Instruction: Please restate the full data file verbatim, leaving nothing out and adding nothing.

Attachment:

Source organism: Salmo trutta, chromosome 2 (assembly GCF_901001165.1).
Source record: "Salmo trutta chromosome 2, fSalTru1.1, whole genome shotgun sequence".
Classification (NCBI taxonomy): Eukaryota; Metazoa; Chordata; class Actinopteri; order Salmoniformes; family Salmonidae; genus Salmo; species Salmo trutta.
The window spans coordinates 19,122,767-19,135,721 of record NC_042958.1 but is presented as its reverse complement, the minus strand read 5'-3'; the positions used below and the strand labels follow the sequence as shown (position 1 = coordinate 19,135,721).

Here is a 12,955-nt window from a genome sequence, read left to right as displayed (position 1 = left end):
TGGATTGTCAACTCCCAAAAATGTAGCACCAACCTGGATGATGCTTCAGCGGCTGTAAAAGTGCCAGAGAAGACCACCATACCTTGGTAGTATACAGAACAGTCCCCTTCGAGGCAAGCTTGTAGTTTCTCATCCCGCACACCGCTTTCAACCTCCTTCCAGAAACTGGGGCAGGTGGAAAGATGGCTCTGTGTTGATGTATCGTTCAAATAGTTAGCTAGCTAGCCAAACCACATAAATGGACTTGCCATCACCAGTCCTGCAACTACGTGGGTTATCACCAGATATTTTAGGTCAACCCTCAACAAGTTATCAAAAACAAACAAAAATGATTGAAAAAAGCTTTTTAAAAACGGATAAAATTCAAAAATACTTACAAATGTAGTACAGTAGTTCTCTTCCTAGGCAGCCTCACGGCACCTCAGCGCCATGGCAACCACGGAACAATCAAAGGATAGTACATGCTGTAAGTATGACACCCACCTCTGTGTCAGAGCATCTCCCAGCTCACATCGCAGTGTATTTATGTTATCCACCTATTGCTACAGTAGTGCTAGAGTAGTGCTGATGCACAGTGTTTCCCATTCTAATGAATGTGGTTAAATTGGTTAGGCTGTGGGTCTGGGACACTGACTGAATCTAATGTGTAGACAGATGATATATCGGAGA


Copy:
Source organism: Salmo trutta, chromosome 2 (assembly GCF_901001165.1).
Source record: "Salmo trutta chromosome 2, fSalTru1.1, whole genome shotgun sequence".
Classification (NCBI taxonomy): Eukaryota; Metazoa; Chordata; class Actinopteri; order Salmoniformes; family Salmonidae; genus Salmo; species Salmo trutta.
The window spans coordinates 19,122,767-19,135,721 of record NC_042958.1 but is presented as its reverse complement, the minus strand read 5'-3'; the positions used below and the strand labels follow the sequence as shown (position 1 = coordinate 19,135,721).

Here is a 12,955-nt window from a genome sequence, read left to right as displayed (position 1 = left end):
TGGATTGTCAACTCCCAAAAATGTAGCACCAACCTGGATGATGCTTCAGCGGCTGTAAAAGTGCCAGAGAAGACCACCATACCTTGGTAGTATACAGAACAGTCCCCTTCGAGGCAAGCTTGTAGTTTCTCATCCCGCACACCGCTTTCAACCTCCTTCCAGAAACTGGGGCAGGTGGAAAGATGGCTCTGTGTTGATGTATCGTTCAAATAGTTAGCTAGCTAGCCAAACCACATAAATGGACTTGCCATCACCAGTCCTGCAACTACGTGGGTTATCACCAGATATTTTAGGTCAACCCTCAACAAGTTATCAAAAACAAACAAAAATGATTGAAAAAAGCTTTTTAAAAACGGATAAAATTCAAAAATACTTACAAATGTAGTACAGTAGTTCTCTTCCTAGGCAGCCTCACGGCACCTCAGCGCCATGGCAACCACGGAACAATCAAAGGATAGTACATGCTGTAAGTATGACACCCACCTCTGTGTCAGAGCATCTCCCAGCTCACATCGCAGTGTATTTATGTTATCCACCTATTGCTACAGTAGTGCTAGAGTAGTGCTGATGCACAGTGTTTCCCATTCTAATGAATGTGGTTAAATTGGTTAGGCTGTGGGTCTGGGACACTGACTGAATCTAATGTGTAGACAGATGATATATCGGAGA